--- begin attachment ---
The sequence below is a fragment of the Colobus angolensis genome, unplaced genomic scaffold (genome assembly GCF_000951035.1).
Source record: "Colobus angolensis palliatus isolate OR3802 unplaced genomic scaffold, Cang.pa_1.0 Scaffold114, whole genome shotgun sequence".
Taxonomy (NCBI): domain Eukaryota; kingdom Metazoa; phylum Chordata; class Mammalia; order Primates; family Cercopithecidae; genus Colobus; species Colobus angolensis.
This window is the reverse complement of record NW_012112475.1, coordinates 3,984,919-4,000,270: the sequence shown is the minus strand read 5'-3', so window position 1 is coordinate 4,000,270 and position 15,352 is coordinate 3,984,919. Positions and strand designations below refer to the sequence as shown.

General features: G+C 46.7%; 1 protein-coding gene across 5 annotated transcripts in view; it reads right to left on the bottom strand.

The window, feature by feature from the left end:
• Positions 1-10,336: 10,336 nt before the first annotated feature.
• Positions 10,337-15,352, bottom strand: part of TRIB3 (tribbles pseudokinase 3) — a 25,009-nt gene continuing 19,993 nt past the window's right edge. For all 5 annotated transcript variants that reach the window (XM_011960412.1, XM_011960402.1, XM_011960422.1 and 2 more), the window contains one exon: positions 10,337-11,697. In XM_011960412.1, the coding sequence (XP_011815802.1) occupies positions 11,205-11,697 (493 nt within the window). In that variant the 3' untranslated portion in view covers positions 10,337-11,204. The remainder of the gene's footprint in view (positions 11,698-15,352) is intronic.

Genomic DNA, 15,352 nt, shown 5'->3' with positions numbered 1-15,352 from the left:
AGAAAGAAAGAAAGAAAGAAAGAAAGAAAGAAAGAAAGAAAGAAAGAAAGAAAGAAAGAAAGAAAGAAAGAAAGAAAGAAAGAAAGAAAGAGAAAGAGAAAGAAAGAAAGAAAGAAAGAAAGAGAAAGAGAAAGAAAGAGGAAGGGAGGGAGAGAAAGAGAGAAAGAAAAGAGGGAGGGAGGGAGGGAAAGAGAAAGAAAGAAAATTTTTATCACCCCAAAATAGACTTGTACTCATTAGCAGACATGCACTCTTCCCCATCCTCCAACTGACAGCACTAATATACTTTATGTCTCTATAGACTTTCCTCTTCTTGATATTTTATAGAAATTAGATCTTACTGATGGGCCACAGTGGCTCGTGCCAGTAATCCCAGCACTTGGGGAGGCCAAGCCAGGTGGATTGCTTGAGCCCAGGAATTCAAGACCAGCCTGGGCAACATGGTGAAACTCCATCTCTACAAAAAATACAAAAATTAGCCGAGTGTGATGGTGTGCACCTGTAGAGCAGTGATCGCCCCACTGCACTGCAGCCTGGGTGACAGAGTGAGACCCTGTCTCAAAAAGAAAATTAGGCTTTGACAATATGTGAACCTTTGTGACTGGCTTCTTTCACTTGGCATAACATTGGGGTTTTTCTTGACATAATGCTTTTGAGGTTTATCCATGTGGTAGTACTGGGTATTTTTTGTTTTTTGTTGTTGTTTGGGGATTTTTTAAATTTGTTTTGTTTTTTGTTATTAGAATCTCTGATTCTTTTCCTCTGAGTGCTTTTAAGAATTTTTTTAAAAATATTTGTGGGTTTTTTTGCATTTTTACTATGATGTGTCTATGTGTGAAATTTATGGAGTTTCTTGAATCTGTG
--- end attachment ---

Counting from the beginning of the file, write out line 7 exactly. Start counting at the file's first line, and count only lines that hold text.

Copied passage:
• Positions 1-10,336: 10,336 nt before the first annotated feature.